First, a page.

“Speak,” I ordered. “You, Pope. What does your God say now?”

“One, one hundred, one million, one billion,” the former religious leader said with remarkable calm, “it does not matter. God knows his own, and you are not one.”

“If God does not grant my request, I will destroy His creations.”

“You cannot.”

I couldn’t help it, and raised an eyebrow at him. “Really? The entire world kneels before me.”

“They may kneel, and they might mouth the words you force them to, but it is not prayer that you hear from the assemblies.”

“When I take a family, and torture some of them before the rest … you believe they will not put their hearts into my message? When if they do not, one of their remaining loved ones might be next?”

One of the other pedagogues spoke. “God knows his own. He decides, not you.”

“God knows his own,” another said.

“God knows his own,” still another echoed the others. In moments they were all looking at me, some in fear, some in defiance, but all in unison, chanting the same thing at me. Blasphemy, heresy, disloyalty.

I clenched a fist behind me, and it was an effort to keep my face under control. After a moment, I looked at the detachment commander again. “Kill them.”

He didn’t even hesitate. Not for a single instant. Not even to inquire if I meant here, or elsewhere. Certainly not to ask if I wanted to rethink it. That worthy, will as well as body, was mine. He lifted his rifle, and barked an order. The other rifles came up, and shots ended the heretical chanting. Blood and bone and cerebral matter splashed across the carpet. I watched as the bodies fell, and sighed.

“Reissue the Supreme Proclamation, to all assemblies,” I said as the guards slung their weapons and came to attention again. They would lift me up, or I would bring the world down with me. “And kill one percent as surety. Immediately. Inform the rest additional percentages will be culled if their prayers do not continue with all confidence.”

“Yes Supreme Leader,” the detachment commander said. The guards turned, and went down the stairs. I sighed and glanced at the bodies. Heads of their churches, or widely respected senior voices for those that had no formal order leaders.

No longer in my way.

A gentle pop made me look away from the bodies, turning to see what was behind me. A dark haired man was standing there. Narrow features, neatly trimmed beard, wearing a black suit with a dusky red shirt. I blinked at him for a moment, then frowned.

“Entry to this room without instructions is death.”

“Please,” he said dismissively. “Save your bluster for those it might impress.”

“Guards,” I said, raising my voice. Booted footsteps came rushing up the stairs as the permanent detail at the base of the stairs responded to my order. I studied the interloper, who didn’t move. In fact, he just smiled at me. And not pleasantly.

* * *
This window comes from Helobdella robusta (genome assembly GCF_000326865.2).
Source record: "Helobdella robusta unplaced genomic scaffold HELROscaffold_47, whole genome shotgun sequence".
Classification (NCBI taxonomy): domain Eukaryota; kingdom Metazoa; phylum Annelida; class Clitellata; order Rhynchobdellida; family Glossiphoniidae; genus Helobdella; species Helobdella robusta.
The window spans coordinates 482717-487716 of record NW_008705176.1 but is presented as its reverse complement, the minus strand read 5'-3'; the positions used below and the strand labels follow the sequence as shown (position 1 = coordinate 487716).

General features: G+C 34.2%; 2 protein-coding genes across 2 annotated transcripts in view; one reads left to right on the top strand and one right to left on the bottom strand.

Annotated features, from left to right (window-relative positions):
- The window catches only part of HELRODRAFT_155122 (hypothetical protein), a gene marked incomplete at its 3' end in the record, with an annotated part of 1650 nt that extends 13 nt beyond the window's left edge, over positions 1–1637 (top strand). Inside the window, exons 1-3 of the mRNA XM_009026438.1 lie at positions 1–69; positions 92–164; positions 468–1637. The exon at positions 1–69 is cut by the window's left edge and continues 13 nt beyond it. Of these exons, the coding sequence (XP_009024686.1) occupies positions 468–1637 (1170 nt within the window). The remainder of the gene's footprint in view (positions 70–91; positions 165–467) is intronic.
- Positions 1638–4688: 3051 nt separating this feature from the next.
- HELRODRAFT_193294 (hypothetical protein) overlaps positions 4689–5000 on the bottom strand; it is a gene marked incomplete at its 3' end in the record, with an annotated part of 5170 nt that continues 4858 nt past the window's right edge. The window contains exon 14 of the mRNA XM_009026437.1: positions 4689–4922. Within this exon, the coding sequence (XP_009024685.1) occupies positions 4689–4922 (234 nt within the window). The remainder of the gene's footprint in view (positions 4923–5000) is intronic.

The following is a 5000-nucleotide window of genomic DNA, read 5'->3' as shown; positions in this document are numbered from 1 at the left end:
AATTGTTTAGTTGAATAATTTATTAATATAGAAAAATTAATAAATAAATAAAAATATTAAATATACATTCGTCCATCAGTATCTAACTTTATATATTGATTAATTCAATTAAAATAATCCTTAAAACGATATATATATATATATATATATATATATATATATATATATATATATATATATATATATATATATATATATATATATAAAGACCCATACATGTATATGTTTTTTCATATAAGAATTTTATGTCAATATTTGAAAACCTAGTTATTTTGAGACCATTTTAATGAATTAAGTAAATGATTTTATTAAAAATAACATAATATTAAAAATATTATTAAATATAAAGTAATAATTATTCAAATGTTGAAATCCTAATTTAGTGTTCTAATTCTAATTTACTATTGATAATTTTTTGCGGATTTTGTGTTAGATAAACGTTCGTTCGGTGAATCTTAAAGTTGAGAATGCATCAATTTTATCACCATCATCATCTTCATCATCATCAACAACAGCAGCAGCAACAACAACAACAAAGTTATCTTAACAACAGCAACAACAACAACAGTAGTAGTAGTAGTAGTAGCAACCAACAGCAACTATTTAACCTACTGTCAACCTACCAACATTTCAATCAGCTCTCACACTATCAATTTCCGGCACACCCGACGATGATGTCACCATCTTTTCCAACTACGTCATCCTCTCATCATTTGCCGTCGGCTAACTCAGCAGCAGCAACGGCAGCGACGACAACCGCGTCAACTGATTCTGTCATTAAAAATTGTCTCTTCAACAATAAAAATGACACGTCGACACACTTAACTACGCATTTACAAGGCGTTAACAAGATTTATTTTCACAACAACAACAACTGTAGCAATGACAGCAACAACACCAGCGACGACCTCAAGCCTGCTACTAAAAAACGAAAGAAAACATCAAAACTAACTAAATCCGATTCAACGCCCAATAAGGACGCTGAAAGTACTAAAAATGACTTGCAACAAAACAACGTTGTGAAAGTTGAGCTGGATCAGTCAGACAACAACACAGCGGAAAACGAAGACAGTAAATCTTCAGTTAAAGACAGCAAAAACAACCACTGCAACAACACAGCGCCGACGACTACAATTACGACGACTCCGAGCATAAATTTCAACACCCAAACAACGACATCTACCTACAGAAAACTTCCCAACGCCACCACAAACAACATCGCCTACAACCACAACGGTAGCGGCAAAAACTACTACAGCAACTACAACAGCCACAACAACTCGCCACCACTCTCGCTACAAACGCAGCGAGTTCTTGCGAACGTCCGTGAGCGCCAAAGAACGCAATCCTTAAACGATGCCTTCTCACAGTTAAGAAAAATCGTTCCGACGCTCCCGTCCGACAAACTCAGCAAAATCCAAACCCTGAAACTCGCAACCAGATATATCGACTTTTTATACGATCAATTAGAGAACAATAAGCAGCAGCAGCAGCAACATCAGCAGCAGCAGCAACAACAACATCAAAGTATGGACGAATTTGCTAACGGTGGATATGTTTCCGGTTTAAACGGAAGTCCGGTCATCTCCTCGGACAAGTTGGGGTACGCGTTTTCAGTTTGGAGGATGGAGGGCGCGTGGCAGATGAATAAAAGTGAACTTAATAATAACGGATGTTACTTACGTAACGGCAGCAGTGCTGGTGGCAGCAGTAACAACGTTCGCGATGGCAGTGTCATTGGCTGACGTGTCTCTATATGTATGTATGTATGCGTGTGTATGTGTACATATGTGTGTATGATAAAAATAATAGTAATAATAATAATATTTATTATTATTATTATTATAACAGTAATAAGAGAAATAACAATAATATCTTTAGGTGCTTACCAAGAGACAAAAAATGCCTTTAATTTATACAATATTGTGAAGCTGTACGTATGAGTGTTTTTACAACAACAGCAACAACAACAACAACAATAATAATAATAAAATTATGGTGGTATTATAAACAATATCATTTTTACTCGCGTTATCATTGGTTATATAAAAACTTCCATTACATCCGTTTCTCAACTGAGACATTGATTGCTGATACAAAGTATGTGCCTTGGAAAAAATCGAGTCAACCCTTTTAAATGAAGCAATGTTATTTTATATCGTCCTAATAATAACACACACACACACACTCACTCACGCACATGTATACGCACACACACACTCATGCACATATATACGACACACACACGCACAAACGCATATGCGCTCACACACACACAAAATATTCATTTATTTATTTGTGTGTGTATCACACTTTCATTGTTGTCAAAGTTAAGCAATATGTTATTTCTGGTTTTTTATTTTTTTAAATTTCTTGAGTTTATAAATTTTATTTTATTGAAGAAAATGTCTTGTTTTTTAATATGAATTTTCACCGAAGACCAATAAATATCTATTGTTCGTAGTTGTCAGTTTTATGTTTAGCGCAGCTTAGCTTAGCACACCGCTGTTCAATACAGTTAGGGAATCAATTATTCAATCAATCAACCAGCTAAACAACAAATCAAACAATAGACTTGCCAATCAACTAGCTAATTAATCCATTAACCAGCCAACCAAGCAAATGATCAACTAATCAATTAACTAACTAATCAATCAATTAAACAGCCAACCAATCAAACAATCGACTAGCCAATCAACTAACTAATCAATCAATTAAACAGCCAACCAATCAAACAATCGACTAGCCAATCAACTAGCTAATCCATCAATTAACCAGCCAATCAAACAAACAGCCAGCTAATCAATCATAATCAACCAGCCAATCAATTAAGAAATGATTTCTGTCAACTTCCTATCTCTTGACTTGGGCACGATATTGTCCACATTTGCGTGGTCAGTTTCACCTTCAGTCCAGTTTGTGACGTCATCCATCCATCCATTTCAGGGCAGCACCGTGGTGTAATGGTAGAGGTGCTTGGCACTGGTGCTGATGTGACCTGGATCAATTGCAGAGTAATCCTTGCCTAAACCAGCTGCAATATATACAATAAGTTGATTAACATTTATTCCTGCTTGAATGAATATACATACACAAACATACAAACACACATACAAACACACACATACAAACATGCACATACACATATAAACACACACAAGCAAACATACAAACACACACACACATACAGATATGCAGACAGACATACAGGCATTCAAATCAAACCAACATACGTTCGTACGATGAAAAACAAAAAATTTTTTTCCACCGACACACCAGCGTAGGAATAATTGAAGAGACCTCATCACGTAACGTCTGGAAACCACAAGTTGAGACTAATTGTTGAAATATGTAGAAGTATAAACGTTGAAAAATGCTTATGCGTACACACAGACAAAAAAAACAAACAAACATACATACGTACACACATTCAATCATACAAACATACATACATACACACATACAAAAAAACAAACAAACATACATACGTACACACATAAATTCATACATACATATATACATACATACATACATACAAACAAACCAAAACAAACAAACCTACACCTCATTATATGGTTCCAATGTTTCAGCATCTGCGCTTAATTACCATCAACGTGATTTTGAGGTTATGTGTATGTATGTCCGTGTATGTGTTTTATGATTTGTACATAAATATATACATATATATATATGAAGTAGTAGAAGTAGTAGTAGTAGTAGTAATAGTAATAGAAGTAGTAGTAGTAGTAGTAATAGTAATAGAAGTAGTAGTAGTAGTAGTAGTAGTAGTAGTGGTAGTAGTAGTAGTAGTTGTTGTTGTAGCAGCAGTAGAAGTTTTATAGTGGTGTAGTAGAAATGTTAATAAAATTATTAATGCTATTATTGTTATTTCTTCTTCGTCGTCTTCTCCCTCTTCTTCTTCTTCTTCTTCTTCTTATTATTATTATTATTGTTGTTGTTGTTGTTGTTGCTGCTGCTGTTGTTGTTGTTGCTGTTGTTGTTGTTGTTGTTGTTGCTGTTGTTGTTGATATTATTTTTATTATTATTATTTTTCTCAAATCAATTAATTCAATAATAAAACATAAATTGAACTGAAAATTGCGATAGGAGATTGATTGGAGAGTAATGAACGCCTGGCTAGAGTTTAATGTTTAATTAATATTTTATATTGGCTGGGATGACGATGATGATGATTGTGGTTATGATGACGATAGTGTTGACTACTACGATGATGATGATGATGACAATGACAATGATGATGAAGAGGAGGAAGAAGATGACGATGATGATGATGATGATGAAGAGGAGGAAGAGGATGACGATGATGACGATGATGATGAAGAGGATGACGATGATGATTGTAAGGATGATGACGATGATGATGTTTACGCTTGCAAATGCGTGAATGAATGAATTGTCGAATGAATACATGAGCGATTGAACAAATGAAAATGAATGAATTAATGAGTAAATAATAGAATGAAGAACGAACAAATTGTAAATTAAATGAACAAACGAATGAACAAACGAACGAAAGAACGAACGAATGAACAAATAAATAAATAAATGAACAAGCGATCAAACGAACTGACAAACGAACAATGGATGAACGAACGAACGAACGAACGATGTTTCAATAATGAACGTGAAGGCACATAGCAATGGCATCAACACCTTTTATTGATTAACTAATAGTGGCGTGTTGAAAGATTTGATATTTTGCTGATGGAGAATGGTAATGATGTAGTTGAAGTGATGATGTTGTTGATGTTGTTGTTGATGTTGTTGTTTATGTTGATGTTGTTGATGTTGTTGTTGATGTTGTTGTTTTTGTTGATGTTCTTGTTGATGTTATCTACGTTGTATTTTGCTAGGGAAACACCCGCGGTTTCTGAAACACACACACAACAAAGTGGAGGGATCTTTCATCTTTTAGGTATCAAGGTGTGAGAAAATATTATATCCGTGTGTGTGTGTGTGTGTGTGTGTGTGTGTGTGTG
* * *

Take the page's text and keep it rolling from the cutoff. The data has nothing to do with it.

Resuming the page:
It reminded me of my smile.

“Supreme Leader,” one of the Palace Guard said behind me.

“Kill him,” I said without turning.

I heard the guns being readied as the guards spread out to either side of the room, taking up firing angles. Still the stranger did not move. Not even when bullets began hitting him. I saw the gunfire’s effects, but as rapidly as holes appeared in the immaculate black suit, they sealed themselves up.

And there was no blood.

“Finished?” he asked idly as the guards’ magazines ran dry. Before I could answer, or any of them could reload, the stranger raised one hand and snapped his fingers. I flinched as columns of fire erupted around me. Every guard was consumed in a wash of heat that made me blink, then they were gone. Not even ash. Just gone.

“Who are you?” I asked, feeling true fear for the first time in a long, long, long time.

“They weren’t wrong, you know,” he said, starting to walk forward. Very slowly. Calmly. Like he was enjoying the moment. “God does know his own.”

He stopped before me, and smiled. Extending a hand to me, the same hand that had just incinerated some of my most loyal guards. Unable to think of anything else, I lifted mine and took his. His grip was firm, dry, and hot. So hot it burned my skin, but there was no sizzle of melting, scorching flesh. No smell of cooking tissue, no rendering of the fat beneath my flesh.

Only searing, intense pain.

When I gasped and tried to pull free, his fingers stayed closed around mine. I couldn’t remove my hand from his. Not even when I pulled with both, using my free hand to tug on my wrist. When I raised it threateningly, closing it into a fist, he raised his own free hand and ticked his forefinger back and forth at me. Like I was being naughty.

And his eyes glowed red.

His voice now echoed with bass notes so infinitely low every syllable hurt. “So do I,” he said.